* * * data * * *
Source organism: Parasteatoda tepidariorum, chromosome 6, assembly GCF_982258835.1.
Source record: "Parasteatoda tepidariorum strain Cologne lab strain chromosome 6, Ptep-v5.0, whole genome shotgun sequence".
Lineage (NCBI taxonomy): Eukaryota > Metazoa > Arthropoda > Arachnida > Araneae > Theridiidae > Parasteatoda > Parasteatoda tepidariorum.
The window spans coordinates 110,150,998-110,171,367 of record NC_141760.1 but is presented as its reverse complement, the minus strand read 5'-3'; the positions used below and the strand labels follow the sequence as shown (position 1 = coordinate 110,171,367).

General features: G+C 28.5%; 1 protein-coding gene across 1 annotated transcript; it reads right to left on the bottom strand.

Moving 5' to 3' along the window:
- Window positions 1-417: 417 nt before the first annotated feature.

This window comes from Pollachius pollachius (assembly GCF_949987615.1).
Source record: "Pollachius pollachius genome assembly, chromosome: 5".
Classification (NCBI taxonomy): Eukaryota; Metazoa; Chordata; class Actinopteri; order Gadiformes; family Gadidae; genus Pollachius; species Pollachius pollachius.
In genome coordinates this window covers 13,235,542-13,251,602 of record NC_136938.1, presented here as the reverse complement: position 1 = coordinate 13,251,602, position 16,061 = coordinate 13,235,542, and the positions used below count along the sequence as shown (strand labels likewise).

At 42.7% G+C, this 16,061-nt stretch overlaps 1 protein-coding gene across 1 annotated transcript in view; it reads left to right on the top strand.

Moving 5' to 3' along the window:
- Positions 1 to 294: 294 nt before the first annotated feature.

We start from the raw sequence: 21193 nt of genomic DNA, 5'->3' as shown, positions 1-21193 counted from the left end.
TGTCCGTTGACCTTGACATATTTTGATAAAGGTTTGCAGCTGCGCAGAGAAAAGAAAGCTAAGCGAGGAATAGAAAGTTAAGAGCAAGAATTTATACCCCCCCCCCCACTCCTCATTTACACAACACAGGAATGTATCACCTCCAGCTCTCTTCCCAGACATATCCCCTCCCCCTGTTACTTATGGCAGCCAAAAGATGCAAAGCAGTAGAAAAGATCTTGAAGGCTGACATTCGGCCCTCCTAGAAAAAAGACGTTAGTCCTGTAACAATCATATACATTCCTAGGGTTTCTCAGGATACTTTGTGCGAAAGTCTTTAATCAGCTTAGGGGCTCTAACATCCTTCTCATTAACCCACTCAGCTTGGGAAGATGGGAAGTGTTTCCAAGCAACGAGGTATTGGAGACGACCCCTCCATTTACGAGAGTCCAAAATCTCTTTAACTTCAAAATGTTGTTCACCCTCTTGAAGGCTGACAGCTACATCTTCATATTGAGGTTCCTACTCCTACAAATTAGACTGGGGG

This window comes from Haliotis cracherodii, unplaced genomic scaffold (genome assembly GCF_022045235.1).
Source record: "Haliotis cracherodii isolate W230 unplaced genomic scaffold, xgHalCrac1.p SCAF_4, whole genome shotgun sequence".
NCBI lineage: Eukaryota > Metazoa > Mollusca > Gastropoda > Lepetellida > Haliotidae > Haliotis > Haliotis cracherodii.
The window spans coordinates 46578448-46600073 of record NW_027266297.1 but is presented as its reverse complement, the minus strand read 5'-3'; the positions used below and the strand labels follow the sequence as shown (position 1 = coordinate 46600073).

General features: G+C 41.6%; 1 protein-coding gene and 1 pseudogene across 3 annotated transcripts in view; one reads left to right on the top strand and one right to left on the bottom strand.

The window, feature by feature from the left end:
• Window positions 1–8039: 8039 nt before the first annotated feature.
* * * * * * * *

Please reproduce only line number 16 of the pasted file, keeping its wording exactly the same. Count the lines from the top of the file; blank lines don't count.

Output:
TGTCCGTTGACCTTGACATATTTTGATAAAGGTTTGCAGCTGCGCAGAGAAAAGAAAGCTAAGCGAGGAATAGAAAGTTAAGAGCAAGAATTTATACCCCCCCCCCCACTCCTCATTTACACAACACAGGAATGTATCACCTCCAGCTCTCTTCCCAGACATATCCCCTCCCCCTGTTACTTATGGCAGCCAAAAGATGCAAAGCAGTAGAAAAGATCTTGAAGGCTGACATTCGGCCCTCCTAGAAAAAAGACGTTAGTCCTGTAACAATCATATACATTCCTAGGGTTTCTCAGGATACTTTGTGCGAAAGTCTTTAATCAGCTTAGGGGCTCTAACATCCTTCTCATTAACCCACTCAGCTTGGGAAGATGGGAAGTGTTTCCAAGCAACGAGGTATTGGAGACGACCCCTCCATTTACGAGAGTCCAAAATCTCTTTAACTTCAAAATGTTGTTCACCCTCTTGAAGGCTGACAGCTACATCTTCATATTGAGGTTCCTACTCCTACAAATTAGACTGGGGG